Must-Read Books For the Fall

Fall! It’s a time for picking apples, wearing plaid, watching the leaves change color, and catching up on the season’s most beguiling new book releases. One of the first things on my Fall to-do list is to read more. It seems simple enough, but with jam-packed days and a busy social schedule (hello, Holiday season!) it’s easier said than done. To prepare, I’ve got a stack of fashion tomes waiting for me on my coffee table. It’s a good reminder to kick up my feet and flip through a few pages whenever I have a free minute. It also doesn’t hurt that the beautiful covers work equally well as decoration! If you’re looking for some fashion (or décor) inspiration, check out my picks for Fall reading.

1. Not That Kind of Girl by Lena Dunham

In an era where twenty-something women are told how to think, where to work, who to date, and what to wear, it’s refreshing that a voice has broken the mold to empower women to do one thing—be yourself, flaws and all. In Not That Kind of Girl, Lena Dunham takes readers on a voyage of self-discovery as she successfully navigates the often-perilous facets of womanhood, from dating and friendships to self-love and careers. Through her series of essays, Dunham shares what she’s learned on her path to self-awareness with a refreshing candor and raw honesty that emboldens readers. Her painfully-relatable stories of graduating from one-night stands with toxic men and dead-end jobs with no purpose, to loving relationships and a fulfilling career will leave you laughing, cringing, and sighing “me too.” Thoughtful, hilarious, and exquisitely-written, Dunham’s memoir is like reading your quirky big sister’s diary.

2. The Husband’s Secret by Liane Moriarty

Liane Moriary is probably doomed to be forever labeled a writer of “chick lit.” But despite its dopey name, her new novel, The Husband’s Secret, is better described as a comedy of manners and one with a serious undertone. As in her previous books, most successfully What Alice Forgot, Moriarty here wittily and observantly chronicles the life of middle aged, middle class Australian women, suburbanites who grapple with prosaic issues like marital fidelity and torturous ones like moral guilt and responsibility. You can’t help but laugh along with the small observations–“And there was poor little Rob, a teenage boy clumsily trying to make everything right, all false smiles and cheery lies. No wonder he became a real estate agent.” But it’s the big ones–Can good people do very, very bad things, and what, exactly, are we responsible for, and for how long?–that will make you think. This is a deceptively rich novel that transcends its era and place at the same time that it celebrates same.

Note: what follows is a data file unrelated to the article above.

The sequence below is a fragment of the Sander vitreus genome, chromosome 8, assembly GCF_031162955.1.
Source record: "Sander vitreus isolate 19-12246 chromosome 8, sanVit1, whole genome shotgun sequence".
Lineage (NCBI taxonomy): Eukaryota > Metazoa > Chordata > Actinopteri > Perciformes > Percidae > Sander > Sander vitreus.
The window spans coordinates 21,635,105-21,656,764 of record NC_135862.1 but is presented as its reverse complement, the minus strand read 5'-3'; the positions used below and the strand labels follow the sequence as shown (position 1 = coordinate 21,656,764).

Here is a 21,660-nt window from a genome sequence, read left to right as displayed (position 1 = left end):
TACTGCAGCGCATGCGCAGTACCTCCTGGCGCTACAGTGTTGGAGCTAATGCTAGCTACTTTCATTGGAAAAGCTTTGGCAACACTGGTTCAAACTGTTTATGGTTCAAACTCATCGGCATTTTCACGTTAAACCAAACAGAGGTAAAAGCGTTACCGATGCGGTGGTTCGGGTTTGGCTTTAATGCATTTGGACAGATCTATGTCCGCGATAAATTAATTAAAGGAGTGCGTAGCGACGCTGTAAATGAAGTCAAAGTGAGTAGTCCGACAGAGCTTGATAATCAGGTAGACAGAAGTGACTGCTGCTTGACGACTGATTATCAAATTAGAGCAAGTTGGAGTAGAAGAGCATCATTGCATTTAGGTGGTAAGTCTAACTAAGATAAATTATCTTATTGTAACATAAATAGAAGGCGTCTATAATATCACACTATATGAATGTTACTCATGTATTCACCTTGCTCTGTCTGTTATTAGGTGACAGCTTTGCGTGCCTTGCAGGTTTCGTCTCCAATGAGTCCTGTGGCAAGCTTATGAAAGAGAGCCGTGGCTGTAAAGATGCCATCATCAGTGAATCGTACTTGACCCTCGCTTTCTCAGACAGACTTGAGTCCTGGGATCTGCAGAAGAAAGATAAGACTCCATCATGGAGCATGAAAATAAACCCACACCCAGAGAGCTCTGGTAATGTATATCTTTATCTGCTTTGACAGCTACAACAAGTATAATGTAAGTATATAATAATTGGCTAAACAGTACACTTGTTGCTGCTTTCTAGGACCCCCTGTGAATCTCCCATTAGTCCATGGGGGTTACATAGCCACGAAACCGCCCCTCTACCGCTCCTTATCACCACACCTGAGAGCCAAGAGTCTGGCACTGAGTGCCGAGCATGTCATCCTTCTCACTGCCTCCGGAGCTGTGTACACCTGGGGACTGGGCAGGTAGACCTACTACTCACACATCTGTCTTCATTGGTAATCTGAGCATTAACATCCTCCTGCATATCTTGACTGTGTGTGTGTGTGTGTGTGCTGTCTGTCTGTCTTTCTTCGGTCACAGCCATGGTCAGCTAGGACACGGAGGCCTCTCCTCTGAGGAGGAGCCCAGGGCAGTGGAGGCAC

3. Opposite of Loneliness by Marina Keegan

This is a book full of wonders. This is a book full of sentences that any writer, 21 or 101, would be proud to have authored. This is a book that will speak to young readers, because it expresses some of that inexpressible anxiety of starting out, of making life’s first momentous choices, of wanting and fearing and needing and hoping and dreading everything at the same time. It will also speak to older readers, because it’s an inspiring reminder of youth’s brimming energy, its quivering sense of possibility.

4. The Taking by Kimberly Derting

Wow. Just the premise of this novel had me intrigued, but once I started reading Kimberly Derting’s The Taking, I was avoiding sleep and thinking about it until I finished…and dang, I’m *still* thinking about it. Well written with an expected but not patronizing reveal, the details and the emotion move this story along and kept me gripped from the get-go. From the dropped clues to the harrowing climax, I had a vivid suspense movie playing inside my head the entire time. So good!

5. Women in Clothes, edited by Sheila Heti, Heidi Julavits, Leanne Shapton

From an initial conversation between three girl crush-worthy authors, a book appeared: Women in Clothes is a look at why and how we wear what we wear, in 600+ meticulously and beautifully designed pages of essays and conversation, with every possible permutation of women exploring their personal history through their clothing choices.

6. The Secret Place by Tana French
Do you like Gone Girl? Yes? Then it’s time to catch up with French and her Dublin Murder Squad mysteries. The Secret Place is the fifth in the series — this one is about the murder of a teen boy, which leads to a complicated web of secrets and lies surrounding a group of teenage girls at boarding school.